‘Breaking Bad’ Recap: ‘Madigral’ Shows Bryan Cranston’s Dark Side

July 23rd, 2012 // Leave a Comment

There are a few things you need to know when trying to grasp what AMC’s Breaking Bad is throwing at you. First, we are living in a television world full of good guys gone bad. Think about shows like Showtime’s Dexter and Weeds or HBO’s Boardwalk Empire.

This trend, pointed out by Time, is important because the age old rules no longer apply. The good guy is much more complicated than a bad guy. Walter White is turning out to be the absolute worst good guy.

Walt has committed some pretty shady errors and we’ve forgiven him in the past because the dude had cancer. He wanted to provide for his family. In last week’s episode, we witnessed future Walt without a wedding ring. We can only assume that his family is deteriorating before our very eyes and won’t be around for much longer.

Skyler is scared to death and refuses to leave her bed. Walt is washing dishes, making lasagna, and treating his home like a double universe where he can make bombs before he changes his baby daughter’s diaper bombs. He replaced Jesse’s ricin cigarette with a salt filled fake, then placed that fake inside of Pinkman’s Rumba vacuum. If Jesse doesn’t have enough guilt over things that have unfolded, Walt is always wiling to stack it on.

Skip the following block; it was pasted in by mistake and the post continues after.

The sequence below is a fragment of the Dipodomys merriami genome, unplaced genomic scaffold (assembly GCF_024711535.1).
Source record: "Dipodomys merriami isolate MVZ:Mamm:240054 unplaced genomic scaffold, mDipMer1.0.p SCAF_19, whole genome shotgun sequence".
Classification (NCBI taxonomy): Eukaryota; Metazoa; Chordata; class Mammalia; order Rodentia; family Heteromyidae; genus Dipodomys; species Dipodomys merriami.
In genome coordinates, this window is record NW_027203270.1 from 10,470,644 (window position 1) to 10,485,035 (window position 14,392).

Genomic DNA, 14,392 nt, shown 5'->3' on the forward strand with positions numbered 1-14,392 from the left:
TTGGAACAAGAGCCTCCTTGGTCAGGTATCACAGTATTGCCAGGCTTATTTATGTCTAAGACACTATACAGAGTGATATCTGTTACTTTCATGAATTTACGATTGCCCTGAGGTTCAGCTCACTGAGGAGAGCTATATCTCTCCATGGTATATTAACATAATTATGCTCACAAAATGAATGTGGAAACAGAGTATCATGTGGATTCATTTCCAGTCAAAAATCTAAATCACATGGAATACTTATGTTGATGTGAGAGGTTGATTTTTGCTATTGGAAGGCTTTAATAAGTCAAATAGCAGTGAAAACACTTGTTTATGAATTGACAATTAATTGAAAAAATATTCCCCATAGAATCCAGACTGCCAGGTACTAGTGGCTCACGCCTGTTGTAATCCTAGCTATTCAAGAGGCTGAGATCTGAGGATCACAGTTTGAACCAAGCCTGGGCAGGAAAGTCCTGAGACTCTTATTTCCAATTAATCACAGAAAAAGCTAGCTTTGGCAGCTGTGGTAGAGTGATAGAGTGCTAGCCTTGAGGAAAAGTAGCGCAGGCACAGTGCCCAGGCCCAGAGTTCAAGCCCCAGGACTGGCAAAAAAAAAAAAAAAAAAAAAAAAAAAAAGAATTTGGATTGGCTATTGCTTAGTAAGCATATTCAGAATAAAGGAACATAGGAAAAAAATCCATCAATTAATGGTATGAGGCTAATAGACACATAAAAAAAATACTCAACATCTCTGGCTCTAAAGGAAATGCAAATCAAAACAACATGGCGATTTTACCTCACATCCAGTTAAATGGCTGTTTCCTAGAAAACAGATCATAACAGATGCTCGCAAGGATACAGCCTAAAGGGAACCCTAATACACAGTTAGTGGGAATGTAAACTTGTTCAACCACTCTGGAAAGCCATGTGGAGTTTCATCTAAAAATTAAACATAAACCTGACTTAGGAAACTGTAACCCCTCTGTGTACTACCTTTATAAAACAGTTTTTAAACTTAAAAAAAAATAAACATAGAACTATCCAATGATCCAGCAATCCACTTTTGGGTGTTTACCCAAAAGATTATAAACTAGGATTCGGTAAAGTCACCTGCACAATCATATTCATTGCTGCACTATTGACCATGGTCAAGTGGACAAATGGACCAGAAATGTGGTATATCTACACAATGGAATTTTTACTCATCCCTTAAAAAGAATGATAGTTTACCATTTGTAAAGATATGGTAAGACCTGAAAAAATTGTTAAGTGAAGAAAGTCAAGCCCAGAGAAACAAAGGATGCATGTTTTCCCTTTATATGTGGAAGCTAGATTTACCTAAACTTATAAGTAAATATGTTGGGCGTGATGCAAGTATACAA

Then there is Mike, who is fast becoming my favorite character. The only person that would be a more badass replacement for Walt in this game than our ex-Phili police officer is Skyler. Hopefully, she will become super empowered soon because the midnight gropes from Mr. White are too much for this audience to handle.

Mike is questioned by Hank and his partner, but doesn’t budge. Even after Hank essentially takes away Mike’s $2 million for his granddaughter, he stays calm. He is prepositioned by Lydia to kill his entire crew, but refuses. Lydia is an OCD type A that doesn’t mind killing whomever in order to protect her investments and her position with Madrigal, a German fast food empire that holds stakes all over the world. As Entertainment Weekly pointed out, that could mean super consequences for Walt on a world wide scale.

But Mike must know something that the rest of us haven’t caught onto. He doesn’t kill Lydia when he invades her house. She is selfish enough to want her daughter to find her dead rather than be thought of as a runner. Instead, he uses her to obtain the methyl-amine that Walt and Jesse need to start cooking again. Is he folding under the DEA pressure or is he setting up Walt for a terrible end by his brother-in-law Hank? Either way, Walter White is in a dark place and everyone around him is scared except old Mike. I can’t help but think that Jesse will change his tune once he finds out Walt’s betrayal.

By Chelsi Archibald
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